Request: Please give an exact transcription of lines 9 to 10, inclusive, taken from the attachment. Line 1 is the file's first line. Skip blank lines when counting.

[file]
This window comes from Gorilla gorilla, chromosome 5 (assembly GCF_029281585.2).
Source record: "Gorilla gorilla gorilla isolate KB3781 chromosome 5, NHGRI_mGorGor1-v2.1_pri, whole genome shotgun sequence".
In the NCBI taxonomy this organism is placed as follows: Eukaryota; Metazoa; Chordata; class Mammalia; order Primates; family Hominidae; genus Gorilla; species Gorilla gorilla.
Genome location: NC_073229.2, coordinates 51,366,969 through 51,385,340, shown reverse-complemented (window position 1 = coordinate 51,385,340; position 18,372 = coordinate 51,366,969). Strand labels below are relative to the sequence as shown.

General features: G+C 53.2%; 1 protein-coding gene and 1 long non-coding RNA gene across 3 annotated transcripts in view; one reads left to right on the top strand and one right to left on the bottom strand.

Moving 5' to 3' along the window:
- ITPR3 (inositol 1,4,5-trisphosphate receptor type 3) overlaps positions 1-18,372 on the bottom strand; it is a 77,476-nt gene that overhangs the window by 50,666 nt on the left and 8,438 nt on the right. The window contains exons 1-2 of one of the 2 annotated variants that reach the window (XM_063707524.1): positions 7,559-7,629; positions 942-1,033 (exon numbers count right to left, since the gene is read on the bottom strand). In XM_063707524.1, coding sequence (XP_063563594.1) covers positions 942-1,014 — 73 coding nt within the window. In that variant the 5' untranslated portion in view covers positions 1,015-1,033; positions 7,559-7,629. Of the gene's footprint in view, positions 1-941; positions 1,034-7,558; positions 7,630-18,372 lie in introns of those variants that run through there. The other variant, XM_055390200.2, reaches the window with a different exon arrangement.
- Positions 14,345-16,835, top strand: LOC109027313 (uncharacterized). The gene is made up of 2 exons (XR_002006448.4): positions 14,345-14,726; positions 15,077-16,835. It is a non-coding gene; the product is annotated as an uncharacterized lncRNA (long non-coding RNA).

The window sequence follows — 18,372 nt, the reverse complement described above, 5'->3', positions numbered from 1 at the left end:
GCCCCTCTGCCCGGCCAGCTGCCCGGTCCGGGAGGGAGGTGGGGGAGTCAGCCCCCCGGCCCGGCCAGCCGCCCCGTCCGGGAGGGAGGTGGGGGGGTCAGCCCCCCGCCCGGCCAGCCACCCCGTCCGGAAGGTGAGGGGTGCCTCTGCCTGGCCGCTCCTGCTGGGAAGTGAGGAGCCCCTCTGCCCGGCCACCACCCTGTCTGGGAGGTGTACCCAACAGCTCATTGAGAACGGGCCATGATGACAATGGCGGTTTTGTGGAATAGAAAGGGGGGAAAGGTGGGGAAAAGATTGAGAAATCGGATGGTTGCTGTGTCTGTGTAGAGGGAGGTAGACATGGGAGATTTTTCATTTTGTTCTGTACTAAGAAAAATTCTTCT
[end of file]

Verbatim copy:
The window sequence follows — 18,372 nt, the reverse complement described above, 5'->3', positions numbered from 1 at the left end:
GCCCCTCTGCCCGGCCAGCTGCCCGGTCCGGGAGGGAGGTGGGGGAGTCAGCCCCCCGGCCCGGCCAGCCGCCCCGTCCGGGAGGGAGGTGGGGGGGTCAGCCCCCCGCCCGGCCAGCCACCCCGTCCGGAAGGTGAGGGGTGCCTCTGCCTGGCCGCTCCTGCTGGGAAGTGAGGAGCCCCTCTGCCCGGCCACCACCCTGTCTGGGAGGTGTACCCAACAGCTCATTGAGAACGGGCCATGATGACAATGGCGGTTTTGTGGAATAGAAAGGGGGGAAAGGTGGGGAAAAGATTGAGAAATCGGATGGTTGCTGTGTCTGTGTAGAGGGAGGTAGACATGGGAGATTTTTCATTTTGTTCTGTACTAAGAAAAATTCTTCT